Over the next two decades, the Boydak brothers expanded into sofas and armchairs. After a 1976 visit to European furniture fairs, Mustafa and Sami decided to plunge into machine-made furniture, using equipment imported from Germany and Italy. Business boomed when the brothers launched the çekyat, a sofa bed well suited to the cramped apartments built to accommodate Turkey’s burgeoning urban population, which quadrupled between 1950 and 1980. The çekyat remains a bestseller. “There are still many people who use it as a sofa during the day and a bed at night,” says Gülfidan Ya¸sar, a marketing and sales executive at Boyteks, a Boydak subsidiary that makes mattress covers.

Boydak and other Kayseri businesses grew rapidly in the 1980s as the government of then–prime minister Turgut Özal, who was born near Kayseri and attended school there, embraced a more open economy and encouraged businesses to compete abroad. “With liberalization, the small family-owned businesses in Anatolia started to develop export-oriented policies,” says Huma Kalin, a London-based analyst at Eurasia Group, a political consulting firm. Taking advantage of a government-subsidized industrial zone in Kayseri and nearby villages, hundreds of workshops expanded into full-fledged factories, most of them producing furniture and textiles.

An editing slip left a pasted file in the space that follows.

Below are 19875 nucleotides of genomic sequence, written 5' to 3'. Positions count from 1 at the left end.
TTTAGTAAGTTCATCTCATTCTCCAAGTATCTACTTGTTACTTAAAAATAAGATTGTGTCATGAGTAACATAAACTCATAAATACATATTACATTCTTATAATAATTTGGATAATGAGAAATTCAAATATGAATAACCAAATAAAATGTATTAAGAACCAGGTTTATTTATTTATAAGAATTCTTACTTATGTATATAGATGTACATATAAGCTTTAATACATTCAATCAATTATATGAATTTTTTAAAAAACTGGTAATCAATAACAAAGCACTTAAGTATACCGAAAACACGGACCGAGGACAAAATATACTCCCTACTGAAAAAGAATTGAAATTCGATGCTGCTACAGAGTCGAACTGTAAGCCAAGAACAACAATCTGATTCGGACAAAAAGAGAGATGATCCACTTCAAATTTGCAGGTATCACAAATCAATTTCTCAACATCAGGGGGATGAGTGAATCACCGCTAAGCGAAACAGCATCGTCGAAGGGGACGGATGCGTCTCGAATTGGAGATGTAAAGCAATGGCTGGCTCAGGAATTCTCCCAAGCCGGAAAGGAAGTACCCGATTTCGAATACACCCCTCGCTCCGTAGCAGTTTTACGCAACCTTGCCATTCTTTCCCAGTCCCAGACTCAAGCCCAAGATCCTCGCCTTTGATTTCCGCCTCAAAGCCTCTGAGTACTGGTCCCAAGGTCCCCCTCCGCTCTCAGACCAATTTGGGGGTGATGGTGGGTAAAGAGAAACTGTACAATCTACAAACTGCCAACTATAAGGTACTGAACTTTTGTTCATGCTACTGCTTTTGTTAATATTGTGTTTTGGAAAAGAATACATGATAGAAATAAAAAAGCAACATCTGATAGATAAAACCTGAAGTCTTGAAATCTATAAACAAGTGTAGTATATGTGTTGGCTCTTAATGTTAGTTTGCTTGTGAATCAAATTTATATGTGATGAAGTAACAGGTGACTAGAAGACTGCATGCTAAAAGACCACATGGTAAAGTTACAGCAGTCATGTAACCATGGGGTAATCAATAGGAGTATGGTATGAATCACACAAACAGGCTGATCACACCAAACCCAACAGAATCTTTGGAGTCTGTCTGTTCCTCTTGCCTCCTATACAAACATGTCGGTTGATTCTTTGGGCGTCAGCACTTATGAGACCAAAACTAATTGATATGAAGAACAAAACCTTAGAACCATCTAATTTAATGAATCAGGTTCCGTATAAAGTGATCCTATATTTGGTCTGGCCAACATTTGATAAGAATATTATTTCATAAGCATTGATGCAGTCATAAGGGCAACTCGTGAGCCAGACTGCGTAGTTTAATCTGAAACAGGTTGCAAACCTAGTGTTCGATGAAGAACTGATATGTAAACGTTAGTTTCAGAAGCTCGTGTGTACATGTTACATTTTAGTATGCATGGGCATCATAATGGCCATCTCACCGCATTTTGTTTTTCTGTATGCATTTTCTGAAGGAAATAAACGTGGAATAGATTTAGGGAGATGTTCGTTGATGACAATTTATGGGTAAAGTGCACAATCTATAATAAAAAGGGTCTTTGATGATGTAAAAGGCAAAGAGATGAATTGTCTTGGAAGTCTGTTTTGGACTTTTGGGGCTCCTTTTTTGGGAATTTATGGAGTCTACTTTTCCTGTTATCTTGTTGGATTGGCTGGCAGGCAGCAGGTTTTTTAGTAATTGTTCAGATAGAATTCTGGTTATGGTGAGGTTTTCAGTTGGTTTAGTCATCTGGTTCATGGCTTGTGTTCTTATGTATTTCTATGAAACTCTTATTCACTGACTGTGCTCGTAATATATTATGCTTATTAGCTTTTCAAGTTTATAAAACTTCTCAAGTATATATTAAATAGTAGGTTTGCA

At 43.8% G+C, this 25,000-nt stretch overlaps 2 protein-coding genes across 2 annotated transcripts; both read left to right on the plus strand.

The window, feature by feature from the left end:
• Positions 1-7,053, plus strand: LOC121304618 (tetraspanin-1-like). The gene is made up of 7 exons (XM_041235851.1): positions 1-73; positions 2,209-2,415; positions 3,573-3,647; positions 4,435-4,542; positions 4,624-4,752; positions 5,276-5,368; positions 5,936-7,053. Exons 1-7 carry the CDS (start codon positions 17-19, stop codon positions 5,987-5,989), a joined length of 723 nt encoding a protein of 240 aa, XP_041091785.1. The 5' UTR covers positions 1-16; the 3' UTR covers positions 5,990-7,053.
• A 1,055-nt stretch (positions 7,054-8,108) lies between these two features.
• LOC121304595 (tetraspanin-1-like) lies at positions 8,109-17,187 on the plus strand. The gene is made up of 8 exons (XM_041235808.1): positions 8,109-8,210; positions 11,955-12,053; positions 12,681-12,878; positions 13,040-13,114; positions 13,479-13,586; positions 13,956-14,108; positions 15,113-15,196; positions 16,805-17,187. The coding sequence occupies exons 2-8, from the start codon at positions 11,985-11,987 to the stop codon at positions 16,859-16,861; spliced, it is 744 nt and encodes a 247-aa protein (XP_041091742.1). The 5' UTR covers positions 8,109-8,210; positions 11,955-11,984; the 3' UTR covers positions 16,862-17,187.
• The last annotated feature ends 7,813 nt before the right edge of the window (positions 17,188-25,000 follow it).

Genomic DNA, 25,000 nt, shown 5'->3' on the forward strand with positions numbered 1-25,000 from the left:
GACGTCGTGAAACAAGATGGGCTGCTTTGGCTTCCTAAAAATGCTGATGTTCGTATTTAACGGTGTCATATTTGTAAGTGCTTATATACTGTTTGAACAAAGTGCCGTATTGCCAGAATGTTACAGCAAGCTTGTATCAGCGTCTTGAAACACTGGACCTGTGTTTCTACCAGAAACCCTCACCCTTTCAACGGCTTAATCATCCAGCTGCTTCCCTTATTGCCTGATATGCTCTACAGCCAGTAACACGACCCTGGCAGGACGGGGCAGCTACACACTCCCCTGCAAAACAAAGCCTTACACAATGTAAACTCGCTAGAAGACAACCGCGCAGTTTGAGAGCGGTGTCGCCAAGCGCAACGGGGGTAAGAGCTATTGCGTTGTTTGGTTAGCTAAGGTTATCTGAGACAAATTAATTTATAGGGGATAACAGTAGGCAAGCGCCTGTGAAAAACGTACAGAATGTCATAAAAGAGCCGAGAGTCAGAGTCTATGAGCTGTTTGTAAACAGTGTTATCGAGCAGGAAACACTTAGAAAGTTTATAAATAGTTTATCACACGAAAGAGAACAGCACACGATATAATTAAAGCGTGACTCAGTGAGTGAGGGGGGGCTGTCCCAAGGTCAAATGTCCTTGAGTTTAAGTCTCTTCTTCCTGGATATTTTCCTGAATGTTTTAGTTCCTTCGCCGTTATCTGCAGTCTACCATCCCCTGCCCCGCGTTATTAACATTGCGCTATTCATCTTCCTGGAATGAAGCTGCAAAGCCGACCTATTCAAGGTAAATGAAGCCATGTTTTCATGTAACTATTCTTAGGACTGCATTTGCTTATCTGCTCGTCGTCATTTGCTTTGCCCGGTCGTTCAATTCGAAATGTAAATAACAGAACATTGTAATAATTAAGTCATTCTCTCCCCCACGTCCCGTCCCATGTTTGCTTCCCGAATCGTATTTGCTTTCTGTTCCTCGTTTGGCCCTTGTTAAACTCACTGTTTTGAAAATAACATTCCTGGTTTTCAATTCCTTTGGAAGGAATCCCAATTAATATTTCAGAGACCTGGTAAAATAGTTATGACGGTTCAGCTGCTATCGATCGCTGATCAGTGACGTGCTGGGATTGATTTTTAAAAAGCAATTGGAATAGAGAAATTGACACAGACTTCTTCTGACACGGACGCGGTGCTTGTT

The go-go years of the 1980s gave way to stagnation in the ’90s as a series of unstable, military-influenced coalition governments focused on repressing Islamic movements and battling Kurdish separatists in eastern Turkey. A military coup deposed Necmettin Erbakan, Turkey’s first openly devout Islamic prime minister, in 1997 and banned his Welfare Party, a forerunner of the AKP. Amid the instability, inflation ran at an average rate of more than 120 percent between 1997 and 2001. “It was a lost decade, and all of Özal’s exciting economic ideas took a backseat to this political turmoil,” says Gülnur Aybet, visiting professor of international relations at Izmir University. Ultimately, Turkey would go to the International Monetary Fund in 2002 for a $16 billion bailout and tough fiscal and economic reform measures to end the country’s hyperinflation.

Anatolian entrepreneurs did not stand still during this period. In 1990 they created Müsiad — the acronym means Independent Industrialists’ and Businessmen’s Association — to keep Özal’s thinking alive. Representing mostly small and medium-size enterprises, the group became a counterweight to Tüsiad, the Istanbul-based Turkish Industrialists’ and Businessmen’s Association, which represents the country’s largest enterprises. “Tüsiad is a club for rich businessmen,” says Haci Boydak. “And I say this even though my three brothers are members. We in Müsiad have more than 20,000 members and are more democratic. That’s why Müsiad has more power in Anatolia.”